Therapy via Telehealth. How?
April 25, 2021 6:21 AM   Subscribe

Do you do therapy/counseling via telehealth? How do you make it work for you?

I've been in-and-out of therapy/counseling many times over the years (severe, deep, lifelong depression, anxiety, etc.) My most recent stint was a surprisingly productive time using the resources of a local university's practicum clinic. The deal with that, of course, is you have to change therapists (all phd candidates) every year or so because they finish their schooling and move on. That, surprisingly, has never been a problem. In fact, the time at the clinic has been the most productive therapy I ever had. It was extremely intensive stuff. Very experiential and digging deep. Not the usual CBT stuff.

My most recent switch to a new therapist, though, coincided with the arrival of COVID and the clinic's switch to telehealth sessions exclusively. I gave it an honest shot, but I just couldn't make it work for me. I found the environment too distracting and found it was a barrier to making a solid working connection with the therapist. After their xmas break, I opted to not return to the program.

Flash forward to today...I feel I really need to get back to therapy. Coincidentally, my health insurer now offers access to no-cost-to-me telehealth mental health. It's really tempting, as it addresses the primary reason I went to the university practicum clinic initially; cost.*

But, the fly in the ointment here is my previous experience with telehealth-based therapy. I just couldn't adjust to the environment. I seem to respond better in the traditional environment of being in a room together. It helped me focus, and it pushed me to get through my steep defenses and be more intimate in our talks. I just couldn't get through to that place in my prior telehealth sessions. That damned camera made me feel more like I was on display and performing. I just couldn't. And, I bailed.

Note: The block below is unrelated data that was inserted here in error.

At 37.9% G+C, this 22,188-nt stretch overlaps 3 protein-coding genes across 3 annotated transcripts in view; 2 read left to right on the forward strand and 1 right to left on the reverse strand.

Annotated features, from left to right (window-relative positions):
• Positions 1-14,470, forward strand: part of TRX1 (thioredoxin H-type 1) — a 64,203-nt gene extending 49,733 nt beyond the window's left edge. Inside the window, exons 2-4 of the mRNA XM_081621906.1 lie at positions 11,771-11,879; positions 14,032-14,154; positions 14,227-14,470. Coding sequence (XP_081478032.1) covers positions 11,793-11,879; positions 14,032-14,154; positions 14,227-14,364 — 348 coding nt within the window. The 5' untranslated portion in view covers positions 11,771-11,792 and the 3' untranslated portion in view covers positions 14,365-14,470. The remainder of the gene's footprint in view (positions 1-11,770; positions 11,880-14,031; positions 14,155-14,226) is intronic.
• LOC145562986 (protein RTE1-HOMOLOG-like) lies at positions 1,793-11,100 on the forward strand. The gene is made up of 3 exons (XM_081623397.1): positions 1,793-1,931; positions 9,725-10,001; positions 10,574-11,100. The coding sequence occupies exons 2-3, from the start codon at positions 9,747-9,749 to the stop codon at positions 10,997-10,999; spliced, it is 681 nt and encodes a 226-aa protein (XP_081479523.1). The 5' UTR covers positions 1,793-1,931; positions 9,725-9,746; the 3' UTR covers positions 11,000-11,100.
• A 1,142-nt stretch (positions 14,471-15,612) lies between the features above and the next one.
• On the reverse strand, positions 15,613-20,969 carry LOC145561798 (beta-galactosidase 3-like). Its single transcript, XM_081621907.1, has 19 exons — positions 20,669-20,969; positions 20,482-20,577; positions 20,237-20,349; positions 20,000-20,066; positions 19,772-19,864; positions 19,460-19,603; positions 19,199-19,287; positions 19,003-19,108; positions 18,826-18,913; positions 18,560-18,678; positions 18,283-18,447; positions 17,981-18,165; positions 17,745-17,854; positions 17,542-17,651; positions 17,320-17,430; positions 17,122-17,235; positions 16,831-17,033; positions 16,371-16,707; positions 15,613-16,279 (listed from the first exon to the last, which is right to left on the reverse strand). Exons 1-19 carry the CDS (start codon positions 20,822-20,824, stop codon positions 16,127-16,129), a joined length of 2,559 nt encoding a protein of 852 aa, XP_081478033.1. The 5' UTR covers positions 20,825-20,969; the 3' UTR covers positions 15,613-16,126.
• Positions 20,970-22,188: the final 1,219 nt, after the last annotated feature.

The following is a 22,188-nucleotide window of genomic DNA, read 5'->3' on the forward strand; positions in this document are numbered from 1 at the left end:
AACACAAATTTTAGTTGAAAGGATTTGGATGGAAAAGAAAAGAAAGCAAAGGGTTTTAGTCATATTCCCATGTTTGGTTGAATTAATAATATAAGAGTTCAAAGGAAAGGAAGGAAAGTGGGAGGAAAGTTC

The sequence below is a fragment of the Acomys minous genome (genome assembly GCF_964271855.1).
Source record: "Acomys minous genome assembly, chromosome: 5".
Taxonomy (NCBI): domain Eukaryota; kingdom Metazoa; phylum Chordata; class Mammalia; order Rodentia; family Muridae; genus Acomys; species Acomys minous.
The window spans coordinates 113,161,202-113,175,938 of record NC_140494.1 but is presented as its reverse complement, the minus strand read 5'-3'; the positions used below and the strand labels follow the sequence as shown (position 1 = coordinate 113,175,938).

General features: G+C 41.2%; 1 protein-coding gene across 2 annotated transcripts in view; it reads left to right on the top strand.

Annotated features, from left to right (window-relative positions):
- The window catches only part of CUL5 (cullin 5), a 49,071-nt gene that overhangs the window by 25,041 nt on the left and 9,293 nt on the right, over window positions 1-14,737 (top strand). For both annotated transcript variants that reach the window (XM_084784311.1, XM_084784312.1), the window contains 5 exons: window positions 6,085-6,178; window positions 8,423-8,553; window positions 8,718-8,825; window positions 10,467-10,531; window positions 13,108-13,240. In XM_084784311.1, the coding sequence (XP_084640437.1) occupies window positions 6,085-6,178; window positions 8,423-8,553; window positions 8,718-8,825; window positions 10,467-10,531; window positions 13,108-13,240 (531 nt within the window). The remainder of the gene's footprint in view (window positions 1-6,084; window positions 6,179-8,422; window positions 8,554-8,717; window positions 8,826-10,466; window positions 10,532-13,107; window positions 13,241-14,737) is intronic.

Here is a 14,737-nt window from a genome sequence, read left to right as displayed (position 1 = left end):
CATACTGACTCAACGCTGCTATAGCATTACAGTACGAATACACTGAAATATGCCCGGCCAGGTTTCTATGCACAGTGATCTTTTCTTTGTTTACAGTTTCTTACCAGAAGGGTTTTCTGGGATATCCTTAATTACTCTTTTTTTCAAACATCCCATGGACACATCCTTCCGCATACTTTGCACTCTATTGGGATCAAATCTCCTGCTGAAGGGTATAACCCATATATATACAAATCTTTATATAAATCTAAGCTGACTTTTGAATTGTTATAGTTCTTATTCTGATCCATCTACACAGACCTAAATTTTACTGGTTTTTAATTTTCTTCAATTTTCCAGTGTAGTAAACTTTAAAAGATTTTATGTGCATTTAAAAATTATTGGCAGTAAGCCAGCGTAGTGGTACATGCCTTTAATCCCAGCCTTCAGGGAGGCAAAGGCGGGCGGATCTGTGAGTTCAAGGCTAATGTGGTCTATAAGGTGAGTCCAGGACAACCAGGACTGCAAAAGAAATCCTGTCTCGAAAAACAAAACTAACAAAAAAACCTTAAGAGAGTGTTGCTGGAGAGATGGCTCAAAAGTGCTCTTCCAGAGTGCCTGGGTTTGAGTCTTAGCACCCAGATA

Anyway...If you've used (or are using) telehealth successfully for therapy, how did you do it? Any tips or tricks for making the experience more direct and intimate like an in-person session? What didn't work for you?

(Assume I have access to a private space for any telehealth sessions. Also assume that space is full of distractions because it's my office/studio and there is nowhere else to go)

* - I originally started using the university's practicum clinic because there was (and is) no way I was able to afford the high copay for a "real" therapist every week. The practicum clinic was a pay-what-you-can affair.
posted by Thorzdad to Health & Fitness (10 answers total) 4 users marked this as a favorite
I have the opposite experience with my office. I do my teletherapy sessions in there, which forces me to be physically attentive (limited slouching in my desk chair as opposed to the couch) and mentally attentive (I’m conditioned to see this as concentration space, and I’ve got all my note-taking stuff at my fingers).

I also think that the relationship with the individual is important. My therapist and I are both pretty easygoing and funny, which makes conversation flow easily. I’ve had therapists I didn’t click with, and that definitely makes it harder. Standard advice is to keep looking intil you find that click.
posted by kevinbelt at 6:51 AM on April 25, 2021 [2 favorites]

I've been doing therapy over Zoom since early this year, and for me it's been ok. My therapist is local and covered by insurance but I've never met her in person because Covid. Initially I had thought I'd switch to in-office once it was safe, but it has been really handy to just log on as opposed to the hassle of getting to an appointment. To be honest, I'm not sure if the online aspect has interfered with the intimacy level of the session, though. I tend to be uncomfortable with intimacy and emotional stuff anyway so it could be that having that slight remove is making me feel more comfortable rather than less... but also maybe I'm not feeling pressured to dig deep? I dunno... I kind of feel like she is not doing the kind of therapy where you talk about your childhood and whatnot. But maybe it does have something to do with being on video instead of in person.